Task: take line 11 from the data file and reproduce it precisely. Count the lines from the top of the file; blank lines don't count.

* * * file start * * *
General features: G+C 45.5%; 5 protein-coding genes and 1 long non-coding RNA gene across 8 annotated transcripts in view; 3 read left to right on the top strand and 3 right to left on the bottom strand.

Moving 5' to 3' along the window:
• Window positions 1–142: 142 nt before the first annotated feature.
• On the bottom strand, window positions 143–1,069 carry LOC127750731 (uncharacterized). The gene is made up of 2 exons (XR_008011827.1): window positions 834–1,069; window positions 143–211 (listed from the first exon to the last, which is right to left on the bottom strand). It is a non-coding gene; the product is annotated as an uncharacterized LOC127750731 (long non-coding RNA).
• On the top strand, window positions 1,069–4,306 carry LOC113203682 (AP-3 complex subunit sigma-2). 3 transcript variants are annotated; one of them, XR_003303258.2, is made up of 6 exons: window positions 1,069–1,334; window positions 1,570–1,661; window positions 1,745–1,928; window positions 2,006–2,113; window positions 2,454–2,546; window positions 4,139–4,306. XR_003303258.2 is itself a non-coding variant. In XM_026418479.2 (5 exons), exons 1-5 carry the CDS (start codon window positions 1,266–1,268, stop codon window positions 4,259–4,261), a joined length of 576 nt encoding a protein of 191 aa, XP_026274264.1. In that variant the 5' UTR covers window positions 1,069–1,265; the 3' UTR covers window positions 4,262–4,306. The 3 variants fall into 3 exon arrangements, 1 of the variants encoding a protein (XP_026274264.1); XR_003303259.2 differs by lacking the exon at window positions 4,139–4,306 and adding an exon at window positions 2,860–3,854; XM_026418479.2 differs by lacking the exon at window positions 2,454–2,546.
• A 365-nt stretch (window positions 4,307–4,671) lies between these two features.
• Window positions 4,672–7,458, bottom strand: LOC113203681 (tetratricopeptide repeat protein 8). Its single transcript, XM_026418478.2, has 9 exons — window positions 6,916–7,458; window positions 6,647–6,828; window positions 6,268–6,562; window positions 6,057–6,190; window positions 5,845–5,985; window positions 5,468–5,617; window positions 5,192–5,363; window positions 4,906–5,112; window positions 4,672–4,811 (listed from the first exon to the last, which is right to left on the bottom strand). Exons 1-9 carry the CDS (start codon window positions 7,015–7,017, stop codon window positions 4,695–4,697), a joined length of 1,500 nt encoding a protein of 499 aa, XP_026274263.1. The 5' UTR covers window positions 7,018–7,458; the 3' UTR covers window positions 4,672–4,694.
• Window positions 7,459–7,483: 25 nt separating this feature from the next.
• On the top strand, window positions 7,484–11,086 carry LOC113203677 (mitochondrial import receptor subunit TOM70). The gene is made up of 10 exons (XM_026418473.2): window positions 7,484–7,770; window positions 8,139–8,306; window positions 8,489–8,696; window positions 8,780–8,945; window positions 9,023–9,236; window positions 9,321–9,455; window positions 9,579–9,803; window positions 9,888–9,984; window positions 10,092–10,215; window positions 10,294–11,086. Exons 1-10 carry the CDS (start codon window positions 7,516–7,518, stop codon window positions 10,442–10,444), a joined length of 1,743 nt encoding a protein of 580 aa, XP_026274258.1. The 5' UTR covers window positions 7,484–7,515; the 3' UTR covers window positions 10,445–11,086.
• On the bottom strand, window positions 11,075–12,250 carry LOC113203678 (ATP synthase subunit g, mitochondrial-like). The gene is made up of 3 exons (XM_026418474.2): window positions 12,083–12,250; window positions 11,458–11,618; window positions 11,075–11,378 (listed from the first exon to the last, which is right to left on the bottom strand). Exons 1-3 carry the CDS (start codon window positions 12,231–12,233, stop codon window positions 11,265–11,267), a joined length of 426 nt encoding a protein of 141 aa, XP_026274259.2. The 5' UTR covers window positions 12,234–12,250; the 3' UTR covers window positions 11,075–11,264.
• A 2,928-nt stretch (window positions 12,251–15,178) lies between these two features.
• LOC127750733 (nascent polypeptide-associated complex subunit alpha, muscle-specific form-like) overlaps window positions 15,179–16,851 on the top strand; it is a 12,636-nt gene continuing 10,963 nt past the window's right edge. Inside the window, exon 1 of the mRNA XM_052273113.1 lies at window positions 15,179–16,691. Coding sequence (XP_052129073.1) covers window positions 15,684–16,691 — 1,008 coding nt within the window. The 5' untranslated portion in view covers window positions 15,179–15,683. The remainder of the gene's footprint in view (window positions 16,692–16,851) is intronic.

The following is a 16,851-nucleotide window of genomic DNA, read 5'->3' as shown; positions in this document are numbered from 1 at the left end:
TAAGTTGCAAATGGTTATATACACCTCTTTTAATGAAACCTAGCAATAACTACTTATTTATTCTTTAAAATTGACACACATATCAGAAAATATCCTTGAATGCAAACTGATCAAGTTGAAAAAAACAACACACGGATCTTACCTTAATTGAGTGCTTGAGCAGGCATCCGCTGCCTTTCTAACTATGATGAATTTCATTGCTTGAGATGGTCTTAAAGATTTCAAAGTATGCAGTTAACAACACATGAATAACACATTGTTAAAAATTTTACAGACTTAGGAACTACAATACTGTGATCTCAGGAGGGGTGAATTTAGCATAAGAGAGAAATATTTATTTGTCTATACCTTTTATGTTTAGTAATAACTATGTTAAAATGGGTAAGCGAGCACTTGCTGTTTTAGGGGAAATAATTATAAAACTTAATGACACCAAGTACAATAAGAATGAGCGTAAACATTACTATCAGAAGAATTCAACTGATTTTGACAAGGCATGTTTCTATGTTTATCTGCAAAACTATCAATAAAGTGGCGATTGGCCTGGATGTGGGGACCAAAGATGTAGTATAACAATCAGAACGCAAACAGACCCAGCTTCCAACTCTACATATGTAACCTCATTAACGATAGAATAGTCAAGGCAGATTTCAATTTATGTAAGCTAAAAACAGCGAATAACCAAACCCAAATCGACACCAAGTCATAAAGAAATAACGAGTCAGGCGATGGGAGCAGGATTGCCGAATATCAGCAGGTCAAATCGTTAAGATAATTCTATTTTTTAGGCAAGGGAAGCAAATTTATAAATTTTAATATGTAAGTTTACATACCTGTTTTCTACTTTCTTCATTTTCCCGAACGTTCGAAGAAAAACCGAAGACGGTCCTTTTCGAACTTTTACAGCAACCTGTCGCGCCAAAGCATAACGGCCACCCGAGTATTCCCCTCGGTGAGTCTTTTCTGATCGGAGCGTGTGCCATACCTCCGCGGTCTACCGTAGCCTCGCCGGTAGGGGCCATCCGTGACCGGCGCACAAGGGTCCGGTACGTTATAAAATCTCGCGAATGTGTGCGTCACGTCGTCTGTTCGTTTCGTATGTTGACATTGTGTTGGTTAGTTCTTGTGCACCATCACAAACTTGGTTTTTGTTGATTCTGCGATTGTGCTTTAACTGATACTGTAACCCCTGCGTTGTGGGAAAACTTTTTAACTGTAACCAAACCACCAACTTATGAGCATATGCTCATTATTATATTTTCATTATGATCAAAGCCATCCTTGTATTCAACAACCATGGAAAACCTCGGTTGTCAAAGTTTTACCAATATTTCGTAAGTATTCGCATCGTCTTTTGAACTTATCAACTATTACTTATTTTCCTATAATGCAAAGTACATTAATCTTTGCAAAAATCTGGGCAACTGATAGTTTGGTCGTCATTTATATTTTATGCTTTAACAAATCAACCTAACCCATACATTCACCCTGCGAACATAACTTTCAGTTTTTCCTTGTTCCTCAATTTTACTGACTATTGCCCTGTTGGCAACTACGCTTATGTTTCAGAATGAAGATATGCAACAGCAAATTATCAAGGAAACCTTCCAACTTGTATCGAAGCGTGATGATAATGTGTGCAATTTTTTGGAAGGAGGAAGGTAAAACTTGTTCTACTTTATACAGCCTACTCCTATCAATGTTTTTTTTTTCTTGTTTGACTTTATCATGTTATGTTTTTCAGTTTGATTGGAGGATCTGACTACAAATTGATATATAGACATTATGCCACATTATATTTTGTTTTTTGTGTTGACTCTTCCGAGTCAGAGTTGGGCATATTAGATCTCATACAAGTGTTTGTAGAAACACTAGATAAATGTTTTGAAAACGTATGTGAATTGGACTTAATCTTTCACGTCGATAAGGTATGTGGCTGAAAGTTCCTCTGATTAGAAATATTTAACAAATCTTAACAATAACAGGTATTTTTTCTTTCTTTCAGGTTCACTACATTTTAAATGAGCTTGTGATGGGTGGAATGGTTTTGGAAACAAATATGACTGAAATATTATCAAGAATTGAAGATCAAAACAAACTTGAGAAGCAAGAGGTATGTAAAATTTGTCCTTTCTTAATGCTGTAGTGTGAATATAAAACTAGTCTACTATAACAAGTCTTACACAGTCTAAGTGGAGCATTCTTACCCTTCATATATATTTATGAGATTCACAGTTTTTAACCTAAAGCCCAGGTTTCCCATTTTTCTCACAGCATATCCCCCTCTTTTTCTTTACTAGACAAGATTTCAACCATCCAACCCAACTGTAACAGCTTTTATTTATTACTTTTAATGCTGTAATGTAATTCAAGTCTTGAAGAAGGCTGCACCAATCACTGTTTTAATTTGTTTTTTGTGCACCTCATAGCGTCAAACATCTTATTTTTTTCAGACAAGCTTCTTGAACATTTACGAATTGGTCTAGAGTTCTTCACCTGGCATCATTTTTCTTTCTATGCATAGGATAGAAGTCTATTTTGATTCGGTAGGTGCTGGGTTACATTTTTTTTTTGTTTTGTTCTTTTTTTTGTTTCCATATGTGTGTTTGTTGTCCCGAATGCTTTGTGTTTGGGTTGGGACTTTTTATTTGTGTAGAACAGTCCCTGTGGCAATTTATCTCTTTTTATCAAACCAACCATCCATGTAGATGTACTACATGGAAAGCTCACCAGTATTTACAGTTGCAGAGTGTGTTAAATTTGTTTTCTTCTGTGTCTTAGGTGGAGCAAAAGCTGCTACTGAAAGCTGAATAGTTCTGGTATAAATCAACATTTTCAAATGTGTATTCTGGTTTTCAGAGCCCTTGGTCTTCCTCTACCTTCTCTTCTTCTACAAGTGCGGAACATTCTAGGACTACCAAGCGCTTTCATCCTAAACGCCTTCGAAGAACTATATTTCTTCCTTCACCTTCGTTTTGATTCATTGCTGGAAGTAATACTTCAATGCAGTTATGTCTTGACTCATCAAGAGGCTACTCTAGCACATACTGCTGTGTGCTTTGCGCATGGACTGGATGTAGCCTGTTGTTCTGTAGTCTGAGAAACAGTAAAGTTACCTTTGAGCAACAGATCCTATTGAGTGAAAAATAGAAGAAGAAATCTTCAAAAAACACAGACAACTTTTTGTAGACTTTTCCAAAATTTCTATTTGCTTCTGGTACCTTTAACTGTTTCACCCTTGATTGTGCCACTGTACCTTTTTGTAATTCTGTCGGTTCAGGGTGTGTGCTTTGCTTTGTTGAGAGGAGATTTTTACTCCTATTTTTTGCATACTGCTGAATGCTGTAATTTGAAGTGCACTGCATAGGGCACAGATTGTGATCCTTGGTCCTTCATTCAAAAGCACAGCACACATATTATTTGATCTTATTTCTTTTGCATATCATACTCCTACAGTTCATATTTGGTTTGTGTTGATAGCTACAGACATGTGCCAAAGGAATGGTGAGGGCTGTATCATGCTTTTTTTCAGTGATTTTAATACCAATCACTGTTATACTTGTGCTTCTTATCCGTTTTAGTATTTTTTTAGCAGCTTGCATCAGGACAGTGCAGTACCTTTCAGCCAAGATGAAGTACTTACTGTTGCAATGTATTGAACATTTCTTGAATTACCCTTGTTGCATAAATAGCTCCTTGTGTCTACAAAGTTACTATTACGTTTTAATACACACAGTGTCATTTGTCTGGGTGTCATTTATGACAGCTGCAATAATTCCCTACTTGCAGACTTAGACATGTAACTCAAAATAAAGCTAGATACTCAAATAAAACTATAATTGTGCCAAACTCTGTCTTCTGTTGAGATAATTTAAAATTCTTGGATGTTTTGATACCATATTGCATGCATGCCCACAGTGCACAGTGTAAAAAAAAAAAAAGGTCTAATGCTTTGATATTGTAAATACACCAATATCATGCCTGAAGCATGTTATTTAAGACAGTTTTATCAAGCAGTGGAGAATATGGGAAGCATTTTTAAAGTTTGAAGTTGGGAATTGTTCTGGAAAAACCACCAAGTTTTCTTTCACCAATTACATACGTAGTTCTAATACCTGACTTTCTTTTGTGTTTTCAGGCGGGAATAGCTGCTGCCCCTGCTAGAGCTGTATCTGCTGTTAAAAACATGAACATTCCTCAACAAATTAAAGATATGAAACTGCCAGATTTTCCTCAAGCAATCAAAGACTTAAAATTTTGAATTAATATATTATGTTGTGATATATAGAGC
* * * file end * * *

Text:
• A 2,928-nt stretch (window positions 12,251–15,178) lies between these two features.